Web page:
When Tim Oberg talks about parkrun, a weekly running event that sees communities run a timed 5km course, the Australian CEO rarely talks about the physical act of running.
“It’s everything else that surrounds that. It’s the volunteering, it’s the supportive community, it’s the inclusiveness, it’s the multigenerational participation. So, it’s older people, younger people, children, families, all doing it together,” he told upstart.
In October of 2004, 13 people lined up at London’s Bushy Park to take part in the first ever parkrun. They jogged 5km and received a personal time. The event was organised by parkrun’s founder, Paul Sinton-Hewitt, with the help of three volunteers.
Now, over 1,400 parkruns happen every Saturday morning across 22 countries. The idea remains the same: people come and receive a time for running 5km at an event organised by volunteers.
Oberg brought the event to the Gold Coast in 2011 after attending English parkruns. Australia was the perfect place for parkrun, he says, as a country that lends itself to being outdoors and active. It was also the “antidote to the modern society” that people needed.
“The parkrun concept, it might not have worked 30 years ago because 30 years ago you might not have had the same, I guess, external conditions that we do today,” he said.
“It’s the right concept for the right time.”
From Oberg’s first Gold Coast parkrun in 2011, parkrun Australia has grown to include 365 events across the country.
One such event is the Diamond Creek parkrun, run in Melbourne’s north-east. Launched by Nikki Waterfall in November of 2014 on a cold and raining morning, there were 47 runners who completed the course.
Waterfall’s goal was to one day get 100 runners. Five years later, Diamond Creek parkrun is one of the largest in the state, with a record run attendance of 393 people. The whole town feels its effects. Local shops see more customers on a Saturday morning. Cafes are full to bursting after 9 o’clock, when the runners gather for post-run brunches.
“I went out for breakfast with my parents to Nillumbik Cellars,” Waterfall told upstart. “And I said we’d love to come out here on a Saturday morning more often, but because we’re often there until the end of parkrun, by the time you go there there’s no room.”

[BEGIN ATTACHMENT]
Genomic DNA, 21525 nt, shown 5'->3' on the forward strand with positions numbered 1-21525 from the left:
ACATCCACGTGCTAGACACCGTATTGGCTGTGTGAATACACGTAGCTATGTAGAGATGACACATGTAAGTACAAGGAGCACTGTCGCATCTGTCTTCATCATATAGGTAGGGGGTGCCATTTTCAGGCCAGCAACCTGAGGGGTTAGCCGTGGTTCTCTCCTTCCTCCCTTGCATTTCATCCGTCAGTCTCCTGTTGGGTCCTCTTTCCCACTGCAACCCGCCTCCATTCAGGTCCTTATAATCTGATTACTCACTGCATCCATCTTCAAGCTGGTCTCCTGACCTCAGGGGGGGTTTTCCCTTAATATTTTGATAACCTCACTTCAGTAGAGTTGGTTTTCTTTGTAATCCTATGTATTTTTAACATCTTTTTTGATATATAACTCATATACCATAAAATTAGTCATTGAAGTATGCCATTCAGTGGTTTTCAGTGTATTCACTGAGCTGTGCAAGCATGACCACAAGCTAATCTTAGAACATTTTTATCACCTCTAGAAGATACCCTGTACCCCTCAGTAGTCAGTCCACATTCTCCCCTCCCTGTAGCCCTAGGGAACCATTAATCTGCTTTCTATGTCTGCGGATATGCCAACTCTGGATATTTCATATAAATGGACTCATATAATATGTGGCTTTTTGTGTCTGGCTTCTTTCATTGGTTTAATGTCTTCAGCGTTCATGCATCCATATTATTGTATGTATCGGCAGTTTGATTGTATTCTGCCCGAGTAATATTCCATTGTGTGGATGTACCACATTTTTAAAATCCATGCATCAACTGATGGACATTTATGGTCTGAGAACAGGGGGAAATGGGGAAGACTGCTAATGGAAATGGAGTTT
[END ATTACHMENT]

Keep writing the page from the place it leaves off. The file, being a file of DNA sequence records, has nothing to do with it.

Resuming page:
The community has embraced parkrun wholeheartedly. Permanent signage for the run has been put on council paths. Tracks along the parkrun route have been widened, in part to accommodate the size of the event. Waterfall herself has been awarded Nillumbik Council’s Citizen of the Year for her work with the event.
According to Waterfall, parkrun has changed lives, and a lot of that has to do with achieving individual fitness.
“I think why the running is important is the number of people we’ve seen improve their fitness and lose weight and become healthier is amazing,” she said.
According to experts, however, not only does parkrun benefit our physical health, it also helps our mental health.
Doctors are now prescribing parkrun for people suffering mental health issues. A 2015 University of Loughborough study found that first time parkrunners were motivated by weight loss or physical fitness. Regular runners, on the other hand, were more likely to go to meet existing friends they’d made through parkrun.
And, like Oberg, Waterfall agrees that it was never just about the running.
“A lot of people enjoy parkrun because of the people,” she said.
“Loneliness is going to be the next epidemic. In the connected world people are more unconnected or disconnected than ever. What it does is that it’s a place for people to come every week and be in the community in a way that they want to.”
“As an adult, where do you make friends?” she asks. “Kids make friends at school and at sport, but as an adult you go to work and you come home. And where do you make friends?”
At parkrun, it seems.
Author: Katy Gale is a first-year Bachelor of Laws/Media and Communications (Journalism) student at La Trobe University. You can follow her on Twitter @katygale00
Photo: Park run 3rd June 2017 by Tim Bray available HERE and used under a Creative Commons Attribution. The image has not been modified.